Publication Type

Conference Paper

Publication Date

10-2014

Abstract

In this study, we examine whether and how internal control over financial reporting affects firmoperational efficiency. We find that operational efficiency, derived from the frontier analysis, issignificantly lower among firms with material weaknesses in internal control relative to firmswithout such weaknesses. We document some evidence suggesting that effective internal controlleads to greater operational efficiency through reducing the likelihood of misappropriation ofcorporate resources and through enhancing the quality of internal reports for decision making.We also document that smaller firms benefit more from having effective internal control in termsof operational efficiency. In addition, we find that the market appears to understand the effect ofineffective internal control on operational efficiency: within firms with internal control materialweakness, those with more negative market reaction experience a larger deterioration inoperational efficiency. Lastly, we find that the firms that remediate their material weaknessessubsequently experience an improvement in operating performance and stock returns, and thiseffect is mainly driven by the improvement in operational efficiency. Overall, our study extendsthe literature by presenting systematic evidence on the effects of effective internal control onoperational efficiency and firm performance.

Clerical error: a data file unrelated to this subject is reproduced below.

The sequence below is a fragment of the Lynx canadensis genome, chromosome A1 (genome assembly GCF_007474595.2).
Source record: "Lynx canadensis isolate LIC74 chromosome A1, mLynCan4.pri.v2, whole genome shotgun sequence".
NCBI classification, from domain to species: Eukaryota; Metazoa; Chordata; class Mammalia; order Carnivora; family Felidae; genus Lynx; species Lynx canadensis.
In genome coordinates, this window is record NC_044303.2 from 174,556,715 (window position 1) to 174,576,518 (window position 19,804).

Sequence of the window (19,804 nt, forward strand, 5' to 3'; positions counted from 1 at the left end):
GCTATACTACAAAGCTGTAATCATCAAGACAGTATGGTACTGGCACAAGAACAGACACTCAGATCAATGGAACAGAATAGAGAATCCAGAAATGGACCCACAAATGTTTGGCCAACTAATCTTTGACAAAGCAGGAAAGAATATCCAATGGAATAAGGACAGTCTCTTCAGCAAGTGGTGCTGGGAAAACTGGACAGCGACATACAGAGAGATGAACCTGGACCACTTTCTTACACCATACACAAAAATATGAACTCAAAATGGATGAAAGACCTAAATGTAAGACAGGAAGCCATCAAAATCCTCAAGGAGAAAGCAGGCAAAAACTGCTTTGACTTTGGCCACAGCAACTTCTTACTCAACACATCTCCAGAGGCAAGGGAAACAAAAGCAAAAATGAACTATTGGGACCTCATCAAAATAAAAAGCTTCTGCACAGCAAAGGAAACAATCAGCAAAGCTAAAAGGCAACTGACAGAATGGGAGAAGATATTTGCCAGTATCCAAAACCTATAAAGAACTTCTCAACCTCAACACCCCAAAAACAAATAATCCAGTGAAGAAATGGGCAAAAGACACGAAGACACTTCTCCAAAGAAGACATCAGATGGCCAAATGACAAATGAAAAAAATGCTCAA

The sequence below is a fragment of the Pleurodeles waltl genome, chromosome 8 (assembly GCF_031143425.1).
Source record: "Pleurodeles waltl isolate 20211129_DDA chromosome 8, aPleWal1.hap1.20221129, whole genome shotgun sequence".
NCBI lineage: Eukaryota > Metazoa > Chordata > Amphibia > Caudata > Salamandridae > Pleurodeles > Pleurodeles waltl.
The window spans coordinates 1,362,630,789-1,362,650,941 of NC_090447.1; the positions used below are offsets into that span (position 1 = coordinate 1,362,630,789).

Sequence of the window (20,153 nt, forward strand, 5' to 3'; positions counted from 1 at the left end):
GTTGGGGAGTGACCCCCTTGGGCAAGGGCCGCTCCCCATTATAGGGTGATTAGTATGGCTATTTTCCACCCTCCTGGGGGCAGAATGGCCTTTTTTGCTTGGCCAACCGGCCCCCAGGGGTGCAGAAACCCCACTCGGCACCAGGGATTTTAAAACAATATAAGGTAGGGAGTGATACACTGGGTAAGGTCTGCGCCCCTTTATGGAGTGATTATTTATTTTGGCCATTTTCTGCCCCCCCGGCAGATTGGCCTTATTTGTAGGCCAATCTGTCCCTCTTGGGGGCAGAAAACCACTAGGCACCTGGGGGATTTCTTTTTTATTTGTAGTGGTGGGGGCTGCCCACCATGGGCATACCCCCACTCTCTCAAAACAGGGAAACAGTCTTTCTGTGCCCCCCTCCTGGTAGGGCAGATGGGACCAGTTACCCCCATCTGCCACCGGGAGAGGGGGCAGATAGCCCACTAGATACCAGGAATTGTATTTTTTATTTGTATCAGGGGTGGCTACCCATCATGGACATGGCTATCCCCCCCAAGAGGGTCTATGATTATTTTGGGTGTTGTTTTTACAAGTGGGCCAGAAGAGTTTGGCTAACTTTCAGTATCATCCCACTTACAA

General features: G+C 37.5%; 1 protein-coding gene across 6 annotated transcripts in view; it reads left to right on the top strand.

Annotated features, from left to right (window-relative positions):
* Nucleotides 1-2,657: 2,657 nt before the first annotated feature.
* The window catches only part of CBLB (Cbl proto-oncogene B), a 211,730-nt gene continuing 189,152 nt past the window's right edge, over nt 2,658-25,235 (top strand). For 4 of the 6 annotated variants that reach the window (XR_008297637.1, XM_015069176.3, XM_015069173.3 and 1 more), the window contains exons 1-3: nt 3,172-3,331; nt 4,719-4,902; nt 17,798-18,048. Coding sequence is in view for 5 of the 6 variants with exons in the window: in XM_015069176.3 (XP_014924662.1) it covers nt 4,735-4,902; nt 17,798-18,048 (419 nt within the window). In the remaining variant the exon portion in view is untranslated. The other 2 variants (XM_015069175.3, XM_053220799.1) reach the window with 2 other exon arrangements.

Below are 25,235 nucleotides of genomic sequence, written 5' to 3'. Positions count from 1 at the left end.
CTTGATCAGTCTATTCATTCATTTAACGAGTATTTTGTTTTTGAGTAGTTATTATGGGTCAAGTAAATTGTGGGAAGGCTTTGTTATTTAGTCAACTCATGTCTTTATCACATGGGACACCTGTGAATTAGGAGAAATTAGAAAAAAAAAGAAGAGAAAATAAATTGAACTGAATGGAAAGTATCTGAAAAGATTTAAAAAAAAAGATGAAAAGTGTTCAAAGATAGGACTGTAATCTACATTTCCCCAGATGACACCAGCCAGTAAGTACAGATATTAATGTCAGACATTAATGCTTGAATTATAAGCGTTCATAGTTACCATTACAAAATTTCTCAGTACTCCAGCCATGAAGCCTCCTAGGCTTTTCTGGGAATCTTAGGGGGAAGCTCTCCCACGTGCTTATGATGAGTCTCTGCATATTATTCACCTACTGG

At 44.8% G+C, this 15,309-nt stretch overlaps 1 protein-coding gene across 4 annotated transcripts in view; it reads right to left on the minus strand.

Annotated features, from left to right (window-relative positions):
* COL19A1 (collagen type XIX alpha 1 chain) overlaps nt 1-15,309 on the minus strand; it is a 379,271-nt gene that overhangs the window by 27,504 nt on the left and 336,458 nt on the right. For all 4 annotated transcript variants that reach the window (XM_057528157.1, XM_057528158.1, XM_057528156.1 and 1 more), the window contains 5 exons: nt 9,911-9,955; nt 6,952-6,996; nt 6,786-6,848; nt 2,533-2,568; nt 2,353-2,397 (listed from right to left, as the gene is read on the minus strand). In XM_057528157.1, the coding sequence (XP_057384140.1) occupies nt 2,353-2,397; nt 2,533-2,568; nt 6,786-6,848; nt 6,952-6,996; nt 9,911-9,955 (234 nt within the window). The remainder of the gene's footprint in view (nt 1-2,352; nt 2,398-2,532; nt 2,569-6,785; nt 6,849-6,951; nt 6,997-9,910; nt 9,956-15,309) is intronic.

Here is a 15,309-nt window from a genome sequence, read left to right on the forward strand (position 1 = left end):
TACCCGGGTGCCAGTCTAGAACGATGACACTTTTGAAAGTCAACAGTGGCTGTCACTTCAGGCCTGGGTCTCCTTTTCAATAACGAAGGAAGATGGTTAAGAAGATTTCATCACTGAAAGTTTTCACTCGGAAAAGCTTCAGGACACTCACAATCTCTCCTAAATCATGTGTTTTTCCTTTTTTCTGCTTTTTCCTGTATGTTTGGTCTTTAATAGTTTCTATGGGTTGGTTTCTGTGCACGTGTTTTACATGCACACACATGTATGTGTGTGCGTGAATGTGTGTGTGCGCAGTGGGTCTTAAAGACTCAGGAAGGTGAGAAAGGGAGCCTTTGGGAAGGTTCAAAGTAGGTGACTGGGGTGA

Discipline

Accounting | Corporate Finance

Research Areas

Corporate Reporting and Disclosure

Publication

Four-school conference, Bejing, China, 2014 October 1

City or Country

Beijing, China

Creative Commons License

Creative Commons Attribution-Noncommercial-No Derivative Works 4.0 License
This work is licensed under a Creative Commons Attribution-Noncommercial-No Derivative Works 4.0 License.

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